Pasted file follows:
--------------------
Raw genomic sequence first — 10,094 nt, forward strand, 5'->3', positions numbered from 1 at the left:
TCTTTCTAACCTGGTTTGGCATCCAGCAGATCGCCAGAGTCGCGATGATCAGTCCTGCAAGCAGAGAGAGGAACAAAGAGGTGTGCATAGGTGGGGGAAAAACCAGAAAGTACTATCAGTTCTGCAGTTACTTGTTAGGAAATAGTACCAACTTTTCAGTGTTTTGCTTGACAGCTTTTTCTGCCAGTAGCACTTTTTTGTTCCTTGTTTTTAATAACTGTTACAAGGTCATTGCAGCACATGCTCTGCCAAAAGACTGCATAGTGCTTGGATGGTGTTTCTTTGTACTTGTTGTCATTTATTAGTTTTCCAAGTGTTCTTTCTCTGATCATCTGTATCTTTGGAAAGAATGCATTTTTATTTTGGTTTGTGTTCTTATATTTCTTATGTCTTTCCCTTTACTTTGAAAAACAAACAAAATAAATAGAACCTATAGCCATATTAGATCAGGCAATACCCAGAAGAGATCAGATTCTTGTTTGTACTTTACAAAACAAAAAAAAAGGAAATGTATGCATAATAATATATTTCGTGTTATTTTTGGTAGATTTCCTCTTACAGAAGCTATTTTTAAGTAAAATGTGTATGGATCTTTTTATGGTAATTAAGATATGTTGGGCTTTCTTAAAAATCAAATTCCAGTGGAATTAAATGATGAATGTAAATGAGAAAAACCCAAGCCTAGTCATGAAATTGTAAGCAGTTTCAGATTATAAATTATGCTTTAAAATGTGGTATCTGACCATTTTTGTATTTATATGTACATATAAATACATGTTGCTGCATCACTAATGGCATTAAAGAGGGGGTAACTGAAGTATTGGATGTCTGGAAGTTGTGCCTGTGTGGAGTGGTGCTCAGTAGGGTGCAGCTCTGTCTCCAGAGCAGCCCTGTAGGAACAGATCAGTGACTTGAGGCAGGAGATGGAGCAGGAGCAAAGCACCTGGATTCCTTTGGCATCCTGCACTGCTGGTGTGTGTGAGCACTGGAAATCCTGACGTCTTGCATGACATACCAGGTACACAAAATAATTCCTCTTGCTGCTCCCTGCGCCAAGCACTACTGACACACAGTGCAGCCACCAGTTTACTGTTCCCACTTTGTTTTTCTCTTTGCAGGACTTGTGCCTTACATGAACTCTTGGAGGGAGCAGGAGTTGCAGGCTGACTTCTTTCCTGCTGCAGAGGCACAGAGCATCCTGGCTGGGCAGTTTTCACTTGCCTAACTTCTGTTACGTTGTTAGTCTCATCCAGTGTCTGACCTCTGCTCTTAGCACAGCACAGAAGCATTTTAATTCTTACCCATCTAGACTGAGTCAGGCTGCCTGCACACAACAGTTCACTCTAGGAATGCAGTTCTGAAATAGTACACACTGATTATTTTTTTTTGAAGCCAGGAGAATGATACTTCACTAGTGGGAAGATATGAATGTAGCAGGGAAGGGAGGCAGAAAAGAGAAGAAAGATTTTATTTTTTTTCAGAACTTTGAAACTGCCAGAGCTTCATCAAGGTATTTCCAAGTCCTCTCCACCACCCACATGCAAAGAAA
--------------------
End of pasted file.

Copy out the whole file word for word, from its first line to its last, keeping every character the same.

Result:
Raw genomic sequence first — 10,094 nt, forward strand, 5'->3', positions numbered from 1 at the left:
TCTTTCTAACCTGGTTTGGCATCCAGCAGATCGCCAGAGTCGCGATGATCAGTCCTGCAAGCAGAGAGAGGAACAAAGAGGTGTGCATAGGTGGGGGAAAAACCAGAAAGTACTATCAGTTCTGCAGTTACTTGTTAGGAAATAGTACCAACTTTTCAGTGTTTTGCTTGACAGCTTTTTCTGCCAGTAGCACTTTTTTGTTCCTTGTTTTTAATAACTGTTACAAGGTCATTGCAGCACATGCTCTGCCAAAAGACTGCATAGTGCTTGGATGGTGTTTCTTTGTACTTGTTGTCATTTATTAGTTTTCCAAGTGTTCTTTCTCTGATCATCTGTATCTTTGGAAAGAATGCATTTTTATTTTGGTTTGTGTTCTTATATTTCTTATGTCTTTCCCTTTACTTTGAAAAACAAACAAAATAAATAGAACCTATAGCCATATTAGATCAGGCAATACCCAGAAGAGATCAGATTCTTGTTTGTACTTTACAAAACAAAAAAAAAGGAAATGTATGCATAATAATATATTTCGTGTTATTTTTGGTAGATTTCCTCTTACAGAAGCTATTTTTAAGTAAAATGTGTATGGATCTTTTTATGGTAATTAAGATATGTTGGGCTTTCTTAAAAATCAAATTCCAGTGGAATTAAATGATGAATGTAAATGAGAAAAACCCAAGCCTAGTCATGAAATTGTAAGCAGTTTCAGATTATAAATTATGCTTTAAAATGTGGTATCTGACCATTTTTGTATTTATATGTACATATAAATACATGTTGCTGCATCACTAATGGCATTAAAGAGGGGGTAACTGAAGTATTGGATGTCTGGAAGTTGTGCCTGTGTGGAGTGGTGCTCAGTAGGGTGCAGCTCTGTCTCCAGAGCAGCCCTGTAGGAACAGATCAGTGACTTGAGGCAGGAGATGGAGCAGGAGCAAAGCACCTGGATTCCTTTGGCATCCTGCACTGCTGGTGTGTGTGAGCACTGGAAATCCTGACGTCTTGCATGACATACCAGGTACACAAAATAATTCCTCTTGCTGCTCCCTGCGCCAAGCACTACTGACACACAGTGCAGCCACCAGTTTACTGTTCCCACTTTGTTTTTCTCTTTGCAGGACTTGTGCCTTACATGAACTCTTGGAGGGAGCAGGAGTTGCAGGCTGACTTCTTTCCTGCTGCAGAGGCACAGAGCATCCTGGCTGGGCAGTTTTCACTTGCCTAACTTCTGTTACGTTGTTAGTCTCATCCAGTGTCTGACCTCTGCTCTTAGCACAGCACAGAAGCATTTTAATTCTTACCCATCTAGACTGAGTCAGGCTGCCTGCACACAACAGTTCACTCTAGGAATGCAGTTCTGAAATAGTACACACTGATTATTTTTTTTTGAAGCCAGGAGAATGATACTTCACTAGTGGGAAGATATGAATGTAGCAGGGAAGGGAGGCAGAAAAGAGAAGAAAGATTTTATTTTTTTTCAGAACTTTGAAACTGCCAGAGCTTCATCAAGGTATTTCCAAGTCCTCTCCACCACCCACATGCAAAGAAA